Want to read Slashdot from your mobile device? Point it at m.slashdot.org and keep reading!

 



Forgot your password?
typodupeerror

Comment: Re:Except that.. (Score 2, Interesting) 229

by Shakrai (#48653823) Attached to: TSA Has Record-Breaking Haul In 2014: Guns, Cannons, and Swords

These are people that probably have a valid conceal carry permit, don't normally fly, and just worked out of habit only to have their stuff confiscated. Meaning, that while it was an error they can't get their stuff back.

If you forget that you're carrying a firearm you probably shouldn't have a concealed carry permit in the first place I say this as a Second Amendment supporter and holder of a concealed carry license in a State (New York) where it's pretty damned hard to get them. What excuse is there for neglecting to remember the fact that you're carrying a firearm?

I concur with your sentiment about meas rea, FWIW, but still....

Comment: Re:Good luck with that... (Score 1) 153

by MightyMartian (#48647159) Attached to: US Seeks China's Help Against North Korean Cyberattacks

I don't think NK is a satellite state in the usual sense of the word. China certainly shields NK, but its reasoning isn't always clear. NK does act as a major counterbalance to US interests (Japan, South Kore and Taiwan). At the same time, NK seems extremely suspicious of China and some believe that at least part of the reason for the latest purge was to cut out members of the regime with too close a ties to China.

Comment: Re:Established science CANNOT BE QUESTIONED! (Score 1) 677

by Shakrai (#48638281) Attached to: Skeptics Would Like Media To Stop Calling Science Deniers 'Skeptics'

So will a million other factors, most of which can't be foreseen or predicted. Would your Grandparents have foreseen the day that you could access the entirety of human knowledge on a device that fits into the palm of your hand?

The Earth and humanity have never been and never will be static entities. The climate has changed a great deal during the geologically insignificant amount of time that humans have been around. Most of those changes occurred before we started digging carbon out of the ground. Changes will continue long after we've moved past carbon based energy supplies. The notion that the climate was "ideal" during some specific period would be laughable if there wasn't a serious movement trying to use it to make public policy.

Comment: Re:Which is why (Score 1) 334

I'm assuming that Sony, being a very large multinational company, has a very large Intranet, which means at various points its going to be traversing the open Internet at various points.

Unless you're advocating Sony lay down its own fiber and then turn off its gateway routers....

Comment: Re:Sony security: strong or weak? (Score 5, Interesting) 334

I'd be interested in knowing the details of the attack. Was it a "social engineering" attack of some kind (ie. a virus-laden email that someone with high privileges opened)? Was it a vulnerability in their networks? I've heard someone with high level admin privileges had their account hacked, but in what way was it done?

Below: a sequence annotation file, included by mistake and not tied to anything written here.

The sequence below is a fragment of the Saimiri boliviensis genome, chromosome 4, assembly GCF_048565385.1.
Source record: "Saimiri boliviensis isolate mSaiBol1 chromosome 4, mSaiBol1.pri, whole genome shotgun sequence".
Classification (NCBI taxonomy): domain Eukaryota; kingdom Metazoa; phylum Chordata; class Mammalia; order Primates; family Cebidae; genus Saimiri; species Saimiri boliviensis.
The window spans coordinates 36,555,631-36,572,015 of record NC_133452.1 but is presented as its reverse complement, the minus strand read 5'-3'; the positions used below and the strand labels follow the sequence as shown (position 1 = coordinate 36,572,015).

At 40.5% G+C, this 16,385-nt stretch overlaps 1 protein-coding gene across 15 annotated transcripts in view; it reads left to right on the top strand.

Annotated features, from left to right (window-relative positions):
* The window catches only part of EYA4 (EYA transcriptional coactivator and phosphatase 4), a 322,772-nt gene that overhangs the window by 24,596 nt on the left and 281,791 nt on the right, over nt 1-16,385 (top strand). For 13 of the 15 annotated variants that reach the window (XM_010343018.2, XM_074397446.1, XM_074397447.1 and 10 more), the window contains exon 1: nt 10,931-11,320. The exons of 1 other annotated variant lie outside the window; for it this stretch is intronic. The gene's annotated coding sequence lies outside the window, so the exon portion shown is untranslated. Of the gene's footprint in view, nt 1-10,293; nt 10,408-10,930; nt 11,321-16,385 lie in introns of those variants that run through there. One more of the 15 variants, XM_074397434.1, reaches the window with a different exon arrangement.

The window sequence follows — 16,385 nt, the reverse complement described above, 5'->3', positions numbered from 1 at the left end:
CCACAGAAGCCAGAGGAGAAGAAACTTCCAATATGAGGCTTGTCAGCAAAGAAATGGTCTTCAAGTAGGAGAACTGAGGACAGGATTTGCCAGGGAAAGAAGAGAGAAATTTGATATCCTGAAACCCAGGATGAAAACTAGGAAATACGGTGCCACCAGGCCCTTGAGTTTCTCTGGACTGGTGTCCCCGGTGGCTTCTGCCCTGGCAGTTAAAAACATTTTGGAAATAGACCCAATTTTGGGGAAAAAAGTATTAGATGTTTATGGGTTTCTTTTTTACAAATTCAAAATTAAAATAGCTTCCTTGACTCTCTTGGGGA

The organization I work for is a contractor for the government of a North American jurisdiction, and yesterday morning I started getting reports that some sort of virus-laden emails were flowing out of this government's networks. Sure enough, within a half an hour, I got emails from a contact I have within this particularly agency, with an attached ZIP file with an SCR file inside. That has to be one of the oldest ways that malware has been transmitted in Windows system, I saw my first virus-laden SCR file somewhere around 1997-1998.

Apparently this critter is so new that by the time we checked, only a few AV companies had caught on to it. Even worse in some ways is that it appears that it made its debut on the very government servers in question, making me think this was a targeted attack. So you have a combination of a brand new virus of some kind that won't get caught by the scanners, lax email rules that allow the opening and execution of executable file types (not that blocking EXE variants doesn't mean some bastard won't be firing off a compromised PDF at an unpatched system), and users who through a combination of laziness and ignorance happily take the final step.

With this particular attack, there would have been no problem if Outlook had been configured not to open these kinds of attachments, and in an Active Directory environment, that's pretty trivial, so some of the blame has to go to this government agency's IT team. But still, even with the best safeguards, where users just happily click on any old attachment, it doesn't exactly take a rare alignment of the stars to have malware planted in a network. Sure, it won't have root privileges and won't be able to propagate itself via more sophisticated means, but it appears in this case it didn't need to.

So I do agree to some point that there are finite limits to what any person or organization can do to secure itself against a determined and directed attack. But there are ways to make such attacks much more difficult, and more quickly captured before they wreak too much harm.

Line Printer paper is strongest at the perforations.

Working...